Just as pure synchronic and diachronic linguistics have methods of dealing with language without reference to the speaker or speech community, so does pure areal and social linguistics — an aspect of linguistic research more widely known as linguistic geography or dialectology. (Hans Kurath, "Phonemics and Phonics in Historical Phonology, American Speech, May, 1961)

Social linguistics, often called ethnolinguistics, involves in its synchronic aspect, a whole series of significant problems regarding correlations between population groupings as determined by linguistic criteria and those based on biologic, economic, political, geographical, and other non-linguistic factors. (Joseph H. Greenberg, "Linguistics and Ethnology, Southwestern Journal of Anthropology, Summer 1948)

And JSTOR turns up a few later examples of linguists using social linguist as a job description (though they're outnumbered by sociolinguist by 1702 to 12). A number of these come from writers who also use the term sociolinguistics and hence must have made a deliberate choice to use the two-word form:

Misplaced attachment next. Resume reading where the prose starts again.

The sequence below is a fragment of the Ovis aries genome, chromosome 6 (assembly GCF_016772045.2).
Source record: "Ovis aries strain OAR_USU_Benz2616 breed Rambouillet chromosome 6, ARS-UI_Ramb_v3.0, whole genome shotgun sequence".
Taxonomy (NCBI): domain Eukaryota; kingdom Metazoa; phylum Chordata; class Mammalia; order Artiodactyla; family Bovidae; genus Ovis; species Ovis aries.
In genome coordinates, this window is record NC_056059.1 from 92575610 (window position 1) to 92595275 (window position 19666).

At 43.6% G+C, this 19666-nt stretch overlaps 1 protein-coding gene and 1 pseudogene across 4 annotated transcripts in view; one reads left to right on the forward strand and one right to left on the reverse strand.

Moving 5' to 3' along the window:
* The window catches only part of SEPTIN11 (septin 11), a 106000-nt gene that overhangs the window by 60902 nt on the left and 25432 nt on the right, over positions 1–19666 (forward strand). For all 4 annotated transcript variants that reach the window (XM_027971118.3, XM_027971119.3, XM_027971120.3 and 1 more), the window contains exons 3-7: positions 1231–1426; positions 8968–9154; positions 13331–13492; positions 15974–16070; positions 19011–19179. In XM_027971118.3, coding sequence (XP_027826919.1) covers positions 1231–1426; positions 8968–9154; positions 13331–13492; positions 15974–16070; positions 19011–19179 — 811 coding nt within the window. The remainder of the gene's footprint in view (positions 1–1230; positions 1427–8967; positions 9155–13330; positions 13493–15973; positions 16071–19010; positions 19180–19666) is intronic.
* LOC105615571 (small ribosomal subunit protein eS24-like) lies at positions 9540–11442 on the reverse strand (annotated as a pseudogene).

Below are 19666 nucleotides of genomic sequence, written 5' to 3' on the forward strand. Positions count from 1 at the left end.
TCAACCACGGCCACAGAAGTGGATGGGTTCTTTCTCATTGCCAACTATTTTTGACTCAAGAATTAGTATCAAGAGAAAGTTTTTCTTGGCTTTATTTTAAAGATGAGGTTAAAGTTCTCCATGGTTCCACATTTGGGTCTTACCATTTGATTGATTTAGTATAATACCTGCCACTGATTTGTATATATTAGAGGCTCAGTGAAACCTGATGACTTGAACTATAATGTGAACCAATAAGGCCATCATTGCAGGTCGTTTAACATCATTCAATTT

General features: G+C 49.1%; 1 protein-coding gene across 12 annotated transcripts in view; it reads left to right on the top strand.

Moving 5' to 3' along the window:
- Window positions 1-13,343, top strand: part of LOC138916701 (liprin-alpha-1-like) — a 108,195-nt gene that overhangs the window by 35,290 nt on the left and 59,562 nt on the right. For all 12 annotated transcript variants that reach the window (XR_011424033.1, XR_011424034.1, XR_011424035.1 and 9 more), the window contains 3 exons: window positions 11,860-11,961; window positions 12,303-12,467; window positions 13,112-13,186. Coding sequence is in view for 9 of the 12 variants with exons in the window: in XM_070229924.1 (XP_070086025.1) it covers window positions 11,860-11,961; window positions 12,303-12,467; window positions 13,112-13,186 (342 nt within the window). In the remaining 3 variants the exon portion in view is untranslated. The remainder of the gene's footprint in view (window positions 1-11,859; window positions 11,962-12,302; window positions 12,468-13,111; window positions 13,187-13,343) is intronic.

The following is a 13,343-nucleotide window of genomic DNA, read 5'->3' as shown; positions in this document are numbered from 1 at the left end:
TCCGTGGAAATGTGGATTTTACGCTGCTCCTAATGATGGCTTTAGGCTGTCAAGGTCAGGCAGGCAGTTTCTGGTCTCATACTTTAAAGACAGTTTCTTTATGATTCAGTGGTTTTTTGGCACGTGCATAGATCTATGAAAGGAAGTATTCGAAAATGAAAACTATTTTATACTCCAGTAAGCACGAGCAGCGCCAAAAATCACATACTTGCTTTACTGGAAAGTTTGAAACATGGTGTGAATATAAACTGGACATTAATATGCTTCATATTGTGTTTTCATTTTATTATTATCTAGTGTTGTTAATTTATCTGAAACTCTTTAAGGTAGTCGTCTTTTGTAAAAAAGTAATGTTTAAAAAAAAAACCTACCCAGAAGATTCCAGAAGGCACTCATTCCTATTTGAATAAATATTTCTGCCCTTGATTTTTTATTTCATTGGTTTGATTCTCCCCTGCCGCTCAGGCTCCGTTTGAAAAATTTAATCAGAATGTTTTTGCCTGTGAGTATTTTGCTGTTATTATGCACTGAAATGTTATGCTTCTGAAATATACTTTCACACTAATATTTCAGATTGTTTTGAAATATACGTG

The corrective of the social linguists may be overdone; they seem occasionally to see ghetto blacks as the brightest, most verbal folks on earth. (Ronald Butters, "A Comment on Sociolinguistics and Teaching Black-Dialect Writers," College English, October 1991)

Complementing and enriching such dialectical understandings of society and culture is the work of cognitive anthropologists, social lingusits, and students of situated cognition. These scholars take on the whole a sociocognitive perspective… (Dwight Atkinson, "TESOL and Culture," TESOL Quarterly, Winter, 1999)

Based on Peirce's early insights, this theory was espoused and further elaborated by the symbolic interactionist philosophers, social psychologists, and anthropologists, as well as by some anthropological and social linguists. (Milton Singer, "Comments on Semiotic Anthropology," American Ethnologist, Aug., 1985)